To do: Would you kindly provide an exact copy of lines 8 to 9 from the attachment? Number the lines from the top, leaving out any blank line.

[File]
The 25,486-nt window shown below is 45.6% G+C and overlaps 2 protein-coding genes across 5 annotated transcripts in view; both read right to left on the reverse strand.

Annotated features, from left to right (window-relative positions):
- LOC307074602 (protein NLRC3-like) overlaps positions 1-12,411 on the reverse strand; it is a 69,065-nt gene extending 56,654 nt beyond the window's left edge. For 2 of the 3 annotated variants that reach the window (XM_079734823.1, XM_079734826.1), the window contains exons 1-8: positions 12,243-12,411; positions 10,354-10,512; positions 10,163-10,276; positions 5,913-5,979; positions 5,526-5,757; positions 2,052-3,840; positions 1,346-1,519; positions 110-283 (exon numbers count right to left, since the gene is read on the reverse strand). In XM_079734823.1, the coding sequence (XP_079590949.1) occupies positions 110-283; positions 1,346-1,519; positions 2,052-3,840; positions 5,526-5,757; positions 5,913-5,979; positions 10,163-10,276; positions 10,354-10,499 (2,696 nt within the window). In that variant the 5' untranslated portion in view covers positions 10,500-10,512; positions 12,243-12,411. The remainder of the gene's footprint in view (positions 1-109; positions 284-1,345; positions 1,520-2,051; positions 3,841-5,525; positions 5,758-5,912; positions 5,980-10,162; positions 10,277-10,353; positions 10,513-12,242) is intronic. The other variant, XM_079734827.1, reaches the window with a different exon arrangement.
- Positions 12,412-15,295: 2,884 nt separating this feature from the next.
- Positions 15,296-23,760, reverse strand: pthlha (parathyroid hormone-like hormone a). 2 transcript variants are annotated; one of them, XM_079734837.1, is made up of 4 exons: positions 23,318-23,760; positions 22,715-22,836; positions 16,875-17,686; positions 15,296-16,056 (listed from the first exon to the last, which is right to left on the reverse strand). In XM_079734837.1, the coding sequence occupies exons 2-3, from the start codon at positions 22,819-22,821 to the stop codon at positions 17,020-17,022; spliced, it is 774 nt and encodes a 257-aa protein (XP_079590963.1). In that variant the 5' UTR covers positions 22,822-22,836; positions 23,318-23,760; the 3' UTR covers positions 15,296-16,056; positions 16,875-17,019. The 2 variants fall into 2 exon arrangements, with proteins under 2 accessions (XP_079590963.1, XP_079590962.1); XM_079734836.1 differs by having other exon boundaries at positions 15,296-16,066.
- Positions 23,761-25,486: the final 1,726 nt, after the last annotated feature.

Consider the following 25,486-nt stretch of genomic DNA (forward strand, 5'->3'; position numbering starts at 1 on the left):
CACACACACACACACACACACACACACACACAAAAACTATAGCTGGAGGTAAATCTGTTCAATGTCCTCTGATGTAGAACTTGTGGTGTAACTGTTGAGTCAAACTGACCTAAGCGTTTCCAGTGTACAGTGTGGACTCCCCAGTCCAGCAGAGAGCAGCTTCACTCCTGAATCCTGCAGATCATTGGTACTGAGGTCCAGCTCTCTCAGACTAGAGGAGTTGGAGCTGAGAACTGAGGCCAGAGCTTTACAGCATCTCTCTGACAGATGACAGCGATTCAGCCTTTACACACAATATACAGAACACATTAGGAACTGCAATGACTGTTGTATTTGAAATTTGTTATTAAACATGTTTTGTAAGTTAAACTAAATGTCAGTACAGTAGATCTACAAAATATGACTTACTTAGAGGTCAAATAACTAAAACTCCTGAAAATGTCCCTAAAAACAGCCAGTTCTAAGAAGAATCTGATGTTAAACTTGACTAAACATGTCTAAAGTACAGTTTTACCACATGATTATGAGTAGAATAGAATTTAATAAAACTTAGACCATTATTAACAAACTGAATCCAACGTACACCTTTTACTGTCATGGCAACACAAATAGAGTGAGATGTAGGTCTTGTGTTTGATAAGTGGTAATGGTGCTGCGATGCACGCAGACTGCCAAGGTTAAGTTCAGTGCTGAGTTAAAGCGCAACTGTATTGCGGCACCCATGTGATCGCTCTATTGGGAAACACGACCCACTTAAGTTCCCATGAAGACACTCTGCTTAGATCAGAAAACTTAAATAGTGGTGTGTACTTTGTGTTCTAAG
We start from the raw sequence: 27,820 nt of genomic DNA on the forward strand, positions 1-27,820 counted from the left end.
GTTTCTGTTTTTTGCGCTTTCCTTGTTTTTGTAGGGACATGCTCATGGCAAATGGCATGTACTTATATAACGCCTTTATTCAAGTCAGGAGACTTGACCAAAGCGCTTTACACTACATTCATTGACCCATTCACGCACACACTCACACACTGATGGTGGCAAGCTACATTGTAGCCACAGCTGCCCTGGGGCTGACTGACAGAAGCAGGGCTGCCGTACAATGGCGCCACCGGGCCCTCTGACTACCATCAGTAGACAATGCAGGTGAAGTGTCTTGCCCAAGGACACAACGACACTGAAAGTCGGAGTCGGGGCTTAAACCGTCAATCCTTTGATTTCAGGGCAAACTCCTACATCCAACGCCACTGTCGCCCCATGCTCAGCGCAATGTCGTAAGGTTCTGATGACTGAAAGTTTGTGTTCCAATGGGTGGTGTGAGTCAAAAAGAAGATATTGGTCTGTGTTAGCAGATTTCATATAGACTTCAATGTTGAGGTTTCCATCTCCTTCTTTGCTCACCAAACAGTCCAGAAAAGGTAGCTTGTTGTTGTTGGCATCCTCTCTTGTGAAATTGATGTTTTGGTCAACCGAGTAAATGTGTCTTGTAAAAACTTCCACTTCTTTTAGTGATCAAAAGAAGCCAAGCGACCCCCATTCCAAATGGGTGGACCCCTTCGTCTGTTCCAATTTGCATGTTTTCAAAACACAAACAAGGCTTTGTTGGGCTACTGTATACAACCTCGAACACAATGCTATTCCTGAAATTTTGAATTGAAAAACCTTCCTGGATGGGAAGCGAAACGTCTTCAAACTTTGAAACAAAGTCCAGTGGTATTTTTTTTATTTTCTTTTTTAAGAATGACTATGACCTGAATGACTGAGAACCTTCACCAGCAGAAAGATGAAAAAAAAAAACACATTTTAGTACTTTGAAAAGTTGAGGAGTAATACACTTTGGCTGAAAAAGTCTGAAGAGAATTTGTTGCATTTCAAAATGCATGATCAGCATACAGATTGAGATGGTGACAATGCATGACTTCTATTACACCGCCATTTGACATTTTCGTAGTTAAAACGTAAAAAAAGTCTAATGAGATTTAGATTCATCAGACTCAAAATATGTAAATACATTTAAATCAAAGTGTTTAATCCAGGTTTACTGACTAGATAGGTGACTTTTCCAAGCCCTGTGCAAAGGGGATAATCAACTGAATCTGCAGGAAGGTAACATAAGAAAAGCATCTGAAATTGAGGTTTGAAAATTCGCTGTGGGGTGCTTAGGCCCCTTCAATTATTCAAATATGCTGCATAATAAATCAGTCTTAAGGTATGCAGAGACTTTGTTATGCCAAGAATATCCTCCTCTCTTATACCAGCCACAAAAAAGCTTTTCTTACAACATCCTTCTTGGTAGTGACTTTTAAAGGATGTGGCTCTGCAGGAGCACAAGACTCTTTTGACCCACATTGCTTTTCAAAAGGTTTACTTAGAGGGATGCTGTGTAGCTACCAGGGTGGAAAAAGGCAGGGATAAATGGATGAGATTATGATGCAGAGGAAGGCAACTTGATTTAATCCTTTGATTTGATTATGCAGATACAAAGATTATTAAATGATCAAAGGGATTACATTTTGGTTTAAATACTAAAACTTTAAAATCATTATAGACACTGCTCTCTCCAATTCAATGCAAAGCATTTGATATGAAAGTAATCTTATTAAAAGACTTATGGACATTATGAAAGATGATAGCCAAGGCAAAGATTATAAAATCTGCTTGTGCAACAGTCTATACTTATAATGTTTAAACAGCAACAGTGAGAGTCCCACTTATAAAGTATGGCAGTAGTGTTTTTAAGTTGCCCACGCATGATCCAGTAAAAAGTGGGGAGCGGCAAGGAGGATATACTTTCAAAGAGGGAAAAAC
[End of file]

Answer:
CACACACACACACACACACACACACACACACAAAAACTATAGCTGGAGGTAAATCTGTTCAATGTCCTCTGATGTAGAACTTGTGGTGTAACTGTTGAGTCAAACTGACCTAAGCGTTTCCAGTGTACAGTGTGGACTCCCCAGTCCAGCAGAGAGCAGCTTCACTCCTGAATCCTGCAGATCATTGGTACTGAGGTCCAGCTCTCTCAGACTAGAGGAGTTGGAGCTGAGAACTGAGGCCAGAGCTTTACAGCATCTCTCTGACAGATGACAGCGATTCAGCCTTTACACACAATATACAGAACACATTAGGAACTGCAATGACTGTTGTATTTGAAATTTGTTATTAAACATGTTTTGTAAGTTAAACTAAATGTCAGTACAGTAGATCTACAAAATATGACTTACTTAGAGGTCAAATAACTAAAACTCCTGAAAATGTCCCTAAAAACAGCCAGTTCTAAGAAGAATCTGATGTTAAACTTGACTAAACATGTCTAAAGTACAGTTTTACCACATGATTATGAGTAGAATAGAATTTAATAAAACTTAGACCATTATTAACAAACTGAATCCAACGTACACCTTTTACTGTCATGGCAACACAAATAGAGTGAGATGTAGGTCTTGTGTTTGATAAGTGGTAATGGTGCTGCGATGCACGCAGACTGCCAAGGTTAAGTTCAGTGCTGAGTTAAAGCGCAACTGTATTGCGGCACCCATGTGATCGCTCTATTGGGAAACACGACCCACTTAAGTTCCCATGAAGACACTCTGCTTAGATCAGAAAACTTAAATAGTGGTGTGTACTTTGTGTTCTAAG
We start from the raw sequence: 27,820 nt of genomic DNA on the forward strand, positions 1-27,820 counted from the left end.